Tag: Zalewski


Important dates in our family history for this week. As always, you can find this info on the Dates & Anniversaries page.

Frank Zalewski
Frank J Zalewski, Sr - Unknown Year

August 8th

1941 – Died – Frank J ZALEWSKI, Sr – Frank is my great-great-grandfather on my father’s side. He was born somewhere in Germany or Poland on 4 Sep 1858. He married Anna LINDNER in January 1885. They had 3 children in Europe before emigrating to America via Baltimore and then settled in Milwaukee, Wisconsin in about 1892. They had 6 more children here. He passed away in Milwaukee and is buried with his family at Holy Cross Cemetery. Frank is the subject of my “Everything I Know About Frank Zalewski” website.

August 9th

1671 – Married – Nicolaes van CRAYBECK & Helena WAGEMANS – Nicolaes and Helena are my 9th-great-grandparents on my mother’s side. They were both born in Belgium in the mid-1600s. They were married at Kuringen, Belgium. Nicolaes passed away in 1671 and Helena in 1678, both in Kuringen.

1748 – Born – Sarah ROGERS – Sarah is my wife’s 6th-great-grandmother on her mother’s side. She was born in New London, New London Co., Connecticut. In 1776, she married William MOORE II and together they had 4 children. It is unknown when Sarah passed away.

August 10th

1782 – Married – Carey TONEY & Elizabeth DOREN – Carey & Elizabeth are my wife’s 5th-great-grandparents on her father’s side. They were married at Bedford Co., Virginia. Together, they had 10 children including her ancestor, William TONEY. They both lived to be over 100 years of age when they passed away in Preble Co., Ohio.

August 11th

1990 – DiedNorma (POWELL) MORAN – Norma is my wife’s great-grandmother on her father’s side. She was born 24 Dec 1892 in Crawford Co., Wisconsin. She married Frederick H MORAN in about 1915. Together, they had two children, Vivian and Keith. Norma passed away in Madison, Dane Co., Wisconsin and is buried at Boscobel Cemetery in Boscobel, Grant Co., Wisconsin.

August 14th

1872 – Died – Johann W G LAST – Johann is my 3rd-great-grandfather on my mother’s side. He was born in Prussia in about 1820. He married Charlotte STRASSMAN in Prussia and they had three children before leaving for America. Their last child, Amelia, was born in Wisconsin. Johann fought in the Civil War for Co. K in the 50th Wisconsin Infantry. He survived the war, but passed away a bit later in 1872 in Ozaukee Co., Wisconsin. He is buried with a Civil War headstone at Union Cemetery in Port Washington, Ozaukee Co., Wisconsin.

Since I had so much fun setting up my single ancestor site, Everything I Know About Frank Zalewski, I thought I would set up another one for another individual in my tree. Once again, it’s an individual from my paternal line, my 3rd-great-grandfather Mathias Balthazar Firmenich.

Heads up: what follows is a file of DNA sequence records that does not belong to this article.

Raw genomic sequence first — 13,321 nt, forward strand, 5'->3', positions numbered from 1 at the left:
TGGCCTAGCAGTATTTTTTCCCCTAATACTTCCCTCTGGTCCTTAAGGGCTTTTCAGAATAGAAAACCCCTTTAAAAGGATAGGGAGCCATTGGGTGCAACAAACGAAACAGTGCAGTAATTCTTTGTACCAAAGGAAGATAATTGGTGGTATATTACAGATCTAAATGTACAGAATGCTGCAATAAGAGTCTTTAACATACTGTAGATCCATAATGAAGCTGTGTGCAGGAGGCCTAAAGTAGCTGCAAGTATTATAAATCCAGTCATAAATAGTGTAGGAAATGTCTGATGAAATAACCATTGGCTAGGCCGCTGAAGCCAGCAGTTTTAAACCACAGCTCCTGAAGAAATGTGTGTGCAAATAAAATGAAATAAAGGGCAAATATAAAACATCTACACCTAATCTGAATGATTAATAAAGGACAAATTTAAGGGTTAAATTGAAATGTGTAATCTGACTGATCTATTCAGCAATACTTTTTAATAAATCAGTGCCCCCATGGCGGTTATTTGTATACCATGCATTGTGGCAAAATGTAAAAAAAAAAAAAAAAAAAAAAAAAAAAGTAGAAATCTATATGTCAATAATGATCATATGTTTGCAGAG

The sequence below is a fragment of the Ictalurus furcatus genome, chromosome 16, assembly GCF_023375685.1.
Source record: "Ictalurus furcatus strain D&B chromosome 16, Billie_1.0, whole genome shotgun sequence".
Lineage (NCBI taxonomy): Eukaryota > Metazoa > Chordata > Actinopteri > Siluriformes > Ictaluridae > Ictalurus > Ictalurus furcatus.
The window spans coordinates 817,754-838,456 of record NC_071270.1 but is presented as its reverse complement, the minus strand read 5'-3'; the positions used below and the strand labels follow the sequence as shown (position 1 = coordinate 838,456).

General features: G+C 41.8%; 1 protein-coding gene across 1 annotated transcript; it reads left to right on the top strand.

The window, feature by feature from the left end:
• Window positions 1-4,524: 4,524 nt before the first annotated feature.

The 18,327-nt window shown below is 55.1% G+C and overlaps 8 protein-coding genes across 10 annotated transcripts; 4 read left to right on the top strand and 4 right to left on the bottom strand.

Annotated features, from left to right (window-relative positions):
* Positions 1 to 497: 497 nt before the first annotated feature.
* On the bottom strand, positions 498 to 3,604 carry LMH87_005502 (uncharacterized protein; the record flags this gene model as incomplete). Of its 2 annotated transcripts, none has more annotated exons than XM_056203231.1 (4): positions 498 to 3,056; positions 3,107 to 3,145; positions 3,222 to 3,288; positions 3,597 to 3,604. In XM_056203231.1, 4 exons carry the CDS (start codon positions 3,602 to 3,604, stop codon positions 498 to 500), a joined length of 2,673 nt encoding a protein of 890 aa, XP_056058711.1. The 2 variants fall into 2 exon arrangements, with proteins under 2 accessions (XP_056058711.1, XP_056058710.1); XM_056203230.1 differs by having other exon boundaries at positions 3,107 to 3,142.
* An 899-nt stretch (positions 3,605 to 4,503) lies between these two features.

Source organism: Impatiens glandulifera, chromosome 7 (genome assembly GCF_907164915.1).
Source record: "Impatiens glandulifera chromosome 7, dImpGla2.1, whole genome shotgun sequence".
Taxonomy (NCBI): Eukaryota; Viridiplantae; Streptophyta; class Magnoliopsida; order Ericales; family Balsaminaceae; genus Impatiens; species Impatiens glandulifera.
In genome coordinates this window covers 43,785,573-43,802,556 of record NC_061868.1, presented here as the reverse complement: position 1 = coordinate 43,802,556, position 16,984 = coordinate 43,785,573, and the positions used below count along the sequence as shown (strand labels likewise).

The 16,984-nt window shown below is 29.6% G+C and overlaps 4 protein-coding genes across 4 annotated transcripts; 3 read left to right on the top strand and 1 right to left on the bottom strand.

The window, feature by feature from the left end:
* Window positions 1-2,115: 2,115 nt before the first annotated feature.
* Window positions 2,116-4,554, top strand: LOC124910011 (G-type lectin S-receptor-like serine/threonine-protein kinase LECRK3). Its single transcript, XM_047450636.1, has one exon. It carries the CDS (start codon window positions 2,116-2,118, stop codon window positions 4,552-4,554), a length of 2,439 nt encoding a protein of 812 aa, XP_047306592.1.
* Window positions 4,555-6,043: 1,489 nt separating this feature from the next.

I already had a lot of information on Mathias, which is one reason I decided on him. There is always missing information, which is one reason that these projects are helpful. It requires me to comb through all of the information I have and put it in order. I usually end up finding some detail that I had missed earlier. The sites also get to put the visitor into the life of someone who lived in the past and to see what they went through.

Mathias’ life was pretty full. From immigrating to America at a young age to traveling hundreds of miles to a new home to dealing with the loss of children during a disease outbreak, he had been through a lot.

Take a journey and learn more about Mathias on my new site, Everything I Know About Mathias Firmenich.

My maternal results

On National DNA Day, April 23rd, there was news that 23andMe was selling the “Complete Edition” of their genetic test for $99. The usual price for this test is $499, so a savings of 80%. I couldn’t pass up this deal since a) I am always curious about data and information b) I wanted to go deeper into my ancestry with DNA as I’ve only done basic tests. I also planned on getting it for my wife, also, but by the time we checked the site later in the evening the price was back to normal even though it was only about 8PM here.

Well, I sent in my sample and it says it will take 6-8 weeks for results. I got my results about 4 weeks later, so that was a surprise. The Complete Edition also includes the “Health” information, which is interesting. As they mention many times, I take all of that information with a grain of salt, even though there isn’t anything major to worry about in my results.

But, this site is less interested in what type of earwax I have or my Alcohol Flush Reaction and more interested in my Maternal and Paternal DNA information. I had previous known that my maternal line was H and my paternal line was R1a1. This gave me some insight into my genetic history, but it was a basic overview. I now know more details.

My maternal line has been traced in more detail to the H11a group. Their site describes it:

H originated in the Near East and then expanded after the peak of the Ice Age into Europe, where it is the most prevalent haplogroup today. It is present in about half of the Scandinavian population and is also common along the continent’s Atlantic coast.

My maternal line is basically all German, as I wrote about in a recent SNGF post.

My paternal line (or my Zalewski line) has been traced in more detail to the R1a1a subgroup.